Sunderland "very sorry" for letting down teenage fan in Adam Johnson case
Sunderland "deeply regret" letting down a 15-year-old fan after chief executive Margaret Byrne resigned in the wake of the Adam Johnson child sex abuse case.
Byrne resigned from the club after she admitted "a serious error of judgement" in advising the board that the winger could carry on playing after he was initially suspended last March.
Johnson was allowed to carry on playing until his trial at Bradford Crown Court where last month he stunned the club by admitting two charges of grooming the girl and kissing her.
He went on to be convicted of one further charge of sexual activity with a child.
During the trial, it emerged that on May 4, the chief executive met Johnson and Orlando Pownall QC, and she had social media messages exchanged and transcripts from police interviews in which the player admitted kissing the schoolgirl.
Pressure mounted on the club after the trial, with fans angry about what the club knew about Johnson, regardless of his stated intention to deny all charges.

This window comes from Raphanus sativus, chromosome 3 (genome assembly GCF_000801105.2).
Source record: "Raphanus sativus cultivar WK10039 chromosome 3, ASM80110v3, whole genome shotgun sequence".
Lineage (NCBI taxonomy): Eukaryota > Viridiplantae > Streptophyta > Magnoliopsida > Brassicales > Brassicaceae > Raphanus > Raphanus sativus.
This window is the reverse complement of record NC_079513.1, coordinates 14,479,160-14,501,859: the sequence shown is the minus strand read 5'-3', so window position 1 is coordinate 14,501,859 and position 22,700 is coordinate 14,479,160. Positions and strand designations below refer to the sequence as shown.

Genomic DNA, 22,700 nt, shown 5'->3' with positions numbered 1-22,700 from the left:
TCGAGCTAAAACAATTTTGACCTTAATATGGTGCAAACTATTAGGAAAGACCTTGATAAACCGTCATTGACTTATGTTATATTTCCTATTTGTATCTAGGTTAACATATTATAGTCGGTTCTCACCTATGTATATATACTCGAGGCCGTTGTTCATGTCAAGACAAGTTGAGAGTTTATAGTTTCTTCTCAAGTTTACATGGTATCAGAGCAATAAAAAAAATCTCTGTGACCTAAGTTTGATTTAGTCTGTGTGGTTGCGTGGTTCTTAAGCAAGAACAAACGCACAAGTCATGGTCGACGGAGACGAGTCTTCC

Byrne announced her resignation in a statement, and took full responsibility for what happened.
And the club responded saying Byrne was "accountable for the actions taken by the club" and although she acted in Sunderland's best interest, investigations found decisions were taken "in error".
The club said: "Throughout this deeply regretful situation, we recognise that one devoted young fan and her family have been very badly let down, first and foremost by Mr Johnson and his despicable actions, but also by the club they support.
"We are so very sorry for this."
Leaving Sunderland after nine years, Byrne said: "Contrary to what has been suggested, I did not understand that Mr Johnson intended to change his plea at trial or at all.
"I was astounded when he did plead guilty.
"I accept that Mr Johnson should not have been permitted to play again, irrespective of what he was going to plead.
"It was a serious error of judgement and I accept full responsibility for this."
Byrne also expressed sympathy to the girl who was groomed by the player she idolised.
She said: "Mr Johnson's victim has endured a terrible ordeal and for that I am truly sorry.
"At no time was the failure to suspend him again intended to cause any harm or distress to her or her family."
She added: "I recognise that, as CEO, my involvement with Mr Johnson and the decision to allow him to continue to represent the club was a serious mistake."